Please click on Posts by Topic in navigation to read postings and columns about the many humorous (in retrospect) events encountered by my family, friends and me. The above drawings by son Greg (way over qualified for that task) illustrated a couple of my books. You may click on each to enlarge if you wish to see more detail. And, yes, I really did hit an owl on the highway and unknowingly drive all over town with him hanging from the grille.
Repartee with actor grandson
Grandson Gabe has a degree in theatre from KU so when I saw the following YouTube video of the guy on the weather channel (#fakenewseverywhere), I wanted to share it with the Gabester. We have a similar sense of humor and this is what ensued on Facebook.
Marsha Henry Goff: And the Oscar for best acting in a hurricane goes to . . . the Weather Channel! Watch behind this thespian.
Marsha Henry Goff: Hey, Gabriel Goff, perhaps you should go into weather reporting. Who needs meteorology classes? Your degree in theatre will do nicely. After all, you did win the "Best Physical Actor" award!
Gabriel Goff: Marsha Henry Goff "Well Cuomo!!! I've spent the past half hour in the horse stance that Chuck Norris-sensei taught me to keep from getting blown away by the Nature Death Force!!! I'm also having to speak in a very loud voice because if you look behind me, Florence is summoning sound barrier-breaking tornado demons all around!!! if you look out to the East Side!!! You can see Moses trying to hold the hurricane at bay with his awesome God Stick!!! And I -- OH LORD THE WATER IS GETTING RED!!! This storm is next level!!!" *dramatic death faint* End scene.
Marsha Henry Goff: Gabriel Goff O.K., forget acting. Go into script writing. You're a GENIUS!
Marsha Henry Goff: O.K., Gabriel Goff, I had to look up Cuomo in the Urban Dictionary: after rivers cuomo. used to describe nerdy indie rockers. ... Top definition. Cuomomusic ... Get a Cuomo mug for your bunkmate Yasemin.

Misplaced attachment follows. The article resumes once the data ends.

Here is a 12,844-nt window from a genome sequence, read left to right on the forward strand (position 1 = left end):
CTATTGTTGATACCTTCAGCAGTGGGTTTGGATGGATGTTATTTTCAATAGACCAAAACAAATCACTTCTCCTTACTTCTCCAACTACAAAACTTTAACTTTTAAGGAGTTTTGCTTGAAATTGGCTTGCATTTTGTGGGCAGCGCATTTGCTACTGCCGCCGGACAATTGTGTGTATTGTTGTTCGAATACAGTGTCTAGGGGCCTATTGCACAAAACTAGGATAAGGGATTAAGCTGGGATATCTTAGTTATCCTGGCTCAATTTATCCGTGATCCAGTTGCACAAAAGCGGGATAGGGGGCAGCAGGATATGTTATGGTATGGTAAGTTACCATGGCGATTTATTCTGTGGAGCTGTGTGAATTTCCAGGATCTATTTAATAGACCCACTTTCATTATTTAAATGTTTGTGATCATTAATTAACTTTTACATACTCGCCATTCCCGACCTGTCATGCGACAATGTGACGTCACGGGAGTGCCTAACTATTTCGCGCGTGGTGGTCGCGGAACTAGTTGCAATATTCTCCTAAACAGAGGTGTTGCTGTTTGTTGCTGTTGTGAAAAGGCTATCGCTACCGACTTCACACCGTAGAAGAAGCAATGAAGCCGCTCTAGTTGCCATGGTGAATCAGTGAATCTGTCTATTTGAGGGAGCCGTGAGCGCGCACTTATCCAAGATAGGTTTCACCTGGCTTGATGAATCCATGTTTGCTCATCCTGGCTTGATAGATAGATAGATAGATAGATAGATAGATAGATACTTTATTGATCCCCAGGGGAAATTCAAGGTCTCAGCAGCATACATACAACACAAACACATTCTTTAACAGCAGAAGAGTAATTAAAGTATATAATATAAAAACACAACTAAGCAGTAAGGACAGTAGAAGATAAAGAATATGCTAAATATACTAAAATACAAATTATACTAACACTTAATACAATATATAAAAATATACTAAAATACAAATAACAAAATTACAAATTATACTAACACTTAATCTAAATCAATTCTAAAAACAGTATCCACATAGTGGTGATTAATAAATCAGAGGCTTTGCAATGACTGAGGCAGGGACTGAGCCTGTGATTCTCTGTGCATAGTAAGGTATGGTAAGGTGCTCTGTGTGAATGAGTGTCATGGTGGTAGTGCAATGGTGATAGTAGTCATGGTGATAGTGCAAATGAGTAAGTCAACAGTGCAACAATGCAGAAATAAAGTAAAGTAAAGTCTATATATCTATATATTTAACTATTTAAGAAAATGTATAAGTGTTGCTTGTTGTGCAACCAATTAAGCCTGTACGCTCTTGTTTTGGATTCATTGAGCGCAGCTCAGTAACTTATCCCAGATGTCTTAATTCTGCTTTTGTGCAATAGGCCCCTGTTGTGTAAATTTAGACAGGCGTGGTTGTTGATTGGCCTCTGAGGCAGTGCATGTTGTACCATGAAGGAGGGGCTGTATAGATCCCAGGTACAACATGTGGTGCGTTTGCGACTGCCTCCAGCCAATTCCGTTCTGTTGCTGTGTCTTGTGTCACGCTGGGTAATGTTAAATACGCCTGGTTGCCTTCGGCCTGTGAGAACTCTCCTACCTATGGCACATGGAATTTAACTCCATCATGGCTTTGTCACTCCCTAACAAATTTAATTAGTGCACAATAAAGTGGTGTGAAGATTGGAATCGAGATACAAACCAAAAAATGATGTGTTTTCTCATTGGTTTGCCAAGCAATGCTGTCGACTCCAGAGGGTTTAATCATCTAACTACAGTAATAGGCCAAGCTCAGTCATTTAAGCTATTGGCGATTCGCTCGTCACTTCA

Still don't understand it, but I know what it means. Does that mean I'm hip? Do you need to look up hip?
Gabriel Goff: Marsha Henry Goff You read too much into it. Cuomo is this guy on the news that Grandpa likes to watch. He was reporting on the storm, that's why I used his name.
Marsha Henry Goff: Gotcha, Gabriel Goff. Chris Cuomo. I know the names of all the talking heads on every network (even the long-departed old and dead ones), but somehow, I don't think that makes me hip. I always look for a deeper meaning in your writing. Like I said, GENIUS! G'nite now.
Two years ago I had the great good fortune to be assigned to write a story about Katie Sherrow for Topeka SR Magazine. Then an active and vigorous 95-year-old, in her youth as a “Rosie the Riveter” she helped win World War II by repairing planes damaged in combat. “Sometimes, as you viewed the blood stains and bullet holes, you felt very close to the war zone,” she said. She also helped build aircraft, including the Constellation — a troop carrier and the largest plane Lockheed manufactured — as well as the P-38, a fighter plane.
Katie and Pat Martin, who became fast friends while playing competitive softball as young women, have become adopted family to Ray and me. Both are active, fun-loving, kind-hearted and have the greatest senses of humor. Recently, when a repairman attempted to leave their house, he was surprised to find that the door was locked. “Yes,” said Katie with a wicked grin, “when we get a man in here, we try not to let him out.”
For years, they operated a greyhound breeding and training business on the acreage where they live outside of Topeka. Each morning before heading to their respective jobs, the women would get up at 4 a.m., muzzle the dogs and train them by allowing them to chase jackrabbits which they purchased for $5 each. Katie once shot a badger that was threatening the greyhounds in their pen. “She locked me in there with it,” Katie says, pointing to Pat. “I locked the gate so she wouldn’t go in there with the badger,” Pat explains, “I didn’t know she was already in the pen.”
Katie hasn’t changed much in the past two years, nor has Pat. They work hard and play hard, although bingo and casino visits have now taken the place of softball. “Katie the Riveter” and her friend Pat continue to live fulfilling and productive lives. We hope they live forever!
I have absolutely no idea what this squirrel is doing, but he did it for about 15 minutes. I thought perhaps he was catatonic. Then I decided he was stretching before his morning jog. I am used to seeing squirrels upside down on the bird feeder or stretching from the deck railing to the feeder, but this guy (could be a gal) held a position I had never seen before.
I checked to see if he was looking at Ray's new stray acquisition, but the cat was not in sight (did I mention Ray has named her Cupid?). The photo below is the way our squirrels normally stretch. Ray recently was watching a squirrel doing this stretch when it lost its grip and fell to the ground. Here's the thing about squirrels: they can fall or jump from great heights without hurting themselves. They can also swim. Know how we know? Because one day Ray went out to fill the bird feeder and startled a squirrel who ran across the railing to the far end of the deck and sailed far enough off the end to land in the water garden. What a photo that would have been!